Ten years ago, one of our most iconic planes made its final flight. For around three decades the supersonic roar of Concorde filled our skies. Thanks to its four giant engines and a top speed of Mach 2, New York was only three-and-a-half hours away from London. The plane oozed sophistication and exclusivity, and that wasn't limited to the champagne-sipping passengers. It’s said there are more US astronauts than Concorde pilots.
Concerns over high operating costs, limited ticket demand and safety led to the fleet being retired in 2003. And as BBC News reports, the chances of it returning to our skies are virtually zero.
But the idea of travelling faster than the speed of sound remains alluring, and as we have mentioned before, there are several projects trying to create the next generation of supersonic planes. As materials and computer simulations become more advanced, aerospace researchers are hoping they can overcome some of the issues that Concorde faced.
Hopefully they will be more successful than the designs of the past, such as the Russian Tupelov Tu-144 (nicknamed Concordeski). To see how advanced and ambitious these ideas have become, we’ve explored the more radical end of designs, and went behind the scenes at Nasa’s Dryden base – whose mission, appropriately enough, is to “fly what others only imagine”.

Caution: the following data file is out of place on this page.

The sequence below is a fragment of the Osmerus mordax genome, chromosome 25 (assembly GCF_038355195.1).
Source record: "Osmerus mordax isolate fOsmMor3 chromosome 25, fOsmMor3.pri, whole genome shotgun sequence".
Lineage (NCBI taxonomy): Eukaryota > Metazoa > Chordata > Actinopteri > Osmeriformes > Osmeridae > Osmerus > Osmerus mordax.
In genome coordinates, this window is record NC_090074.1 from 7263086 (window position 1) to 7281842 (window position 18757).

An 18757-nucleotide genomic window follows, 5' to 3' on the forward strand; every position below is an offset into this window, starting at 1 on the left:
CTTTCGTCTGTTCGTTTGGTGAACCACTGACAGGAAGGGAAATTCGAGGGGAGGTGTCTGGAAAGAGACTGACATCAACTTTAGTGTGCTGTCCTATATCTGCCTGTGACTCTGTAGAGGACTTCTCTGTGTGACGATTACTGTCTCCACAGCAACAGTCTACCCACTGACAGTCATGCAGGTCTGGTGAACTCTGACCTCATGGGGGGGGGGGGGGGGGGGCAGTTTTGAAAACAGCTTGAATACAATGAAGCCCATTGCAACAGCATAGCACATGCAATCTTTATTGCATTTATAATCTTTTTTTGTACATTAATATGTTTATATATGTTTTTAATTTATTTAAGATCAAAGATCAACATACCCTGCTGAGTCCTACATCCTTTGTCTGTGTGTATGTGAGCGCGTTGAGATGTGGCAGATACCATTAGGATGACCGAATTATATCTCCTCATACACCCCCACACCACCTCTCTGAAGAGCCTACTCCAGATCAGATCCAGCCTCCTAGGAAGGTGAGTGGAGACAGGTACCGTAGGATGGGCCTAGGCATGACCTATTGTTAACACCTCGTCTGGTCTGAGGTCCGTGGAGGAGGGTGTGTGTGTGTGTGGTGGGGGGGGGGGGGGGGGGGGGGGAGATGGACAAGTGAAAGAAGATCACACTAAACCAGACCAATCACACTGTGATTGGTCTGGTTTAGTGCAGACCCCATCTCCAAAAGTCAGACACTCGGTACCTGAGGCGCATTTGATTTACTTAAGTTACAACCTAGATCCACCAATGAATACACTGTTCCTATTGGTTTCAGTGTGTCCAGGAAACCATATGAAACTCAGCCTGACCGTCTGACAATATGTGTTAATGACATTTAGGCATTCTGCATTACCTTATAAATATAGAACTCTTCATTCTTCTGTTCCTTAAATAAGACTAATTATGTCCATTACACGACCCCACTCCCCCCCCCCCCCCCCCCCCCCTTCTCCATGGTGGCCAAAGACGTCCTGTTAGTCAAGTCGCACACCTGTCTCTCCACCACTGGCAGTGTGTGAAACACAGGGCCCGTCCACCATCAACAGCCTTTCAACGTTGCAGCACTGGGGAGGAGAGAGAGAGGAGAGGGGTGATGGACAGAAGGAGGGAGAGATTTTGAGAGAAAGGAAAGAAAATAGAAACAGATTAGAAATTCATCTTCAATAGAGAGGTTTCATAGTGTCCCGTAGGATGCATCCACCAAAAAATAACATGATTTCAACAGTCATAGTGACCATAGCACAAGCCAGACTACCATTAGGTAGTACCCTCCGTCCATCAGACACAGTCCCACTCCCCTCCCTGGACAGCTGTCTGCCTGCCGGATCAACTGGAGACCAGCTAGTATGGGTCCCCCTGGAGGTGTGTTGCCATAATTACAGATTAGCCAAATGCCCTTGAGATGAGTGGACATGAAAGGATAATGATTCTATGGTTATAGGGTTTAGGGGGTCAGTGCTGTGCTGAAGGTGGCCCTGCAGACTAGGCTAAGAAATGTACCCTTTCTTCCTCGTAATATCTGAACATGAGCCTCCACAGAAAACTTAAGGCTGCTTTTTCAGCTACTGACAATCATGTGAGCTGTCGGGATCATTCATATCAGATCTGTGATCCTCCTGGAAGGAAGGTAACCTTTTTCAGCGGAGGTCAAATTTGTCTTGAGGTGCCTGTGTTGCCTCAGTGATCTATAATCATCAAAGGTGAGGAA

It’s not the fastest retired supersonic plane you'll find here. The US Air Force’s SR-71 Blackbird spyplane reached speeds of Mach 3.3. Building a supersonic military plane and supersonic commercial plane are two completely different challenges – for one thing the Blackbird was purposely designed to leak fuel. And as our colleagues at BBC Culture say, Concorde was, in its way, one of a kind. But wherever ideas for future supersonic planes go, we will eagerly follow.
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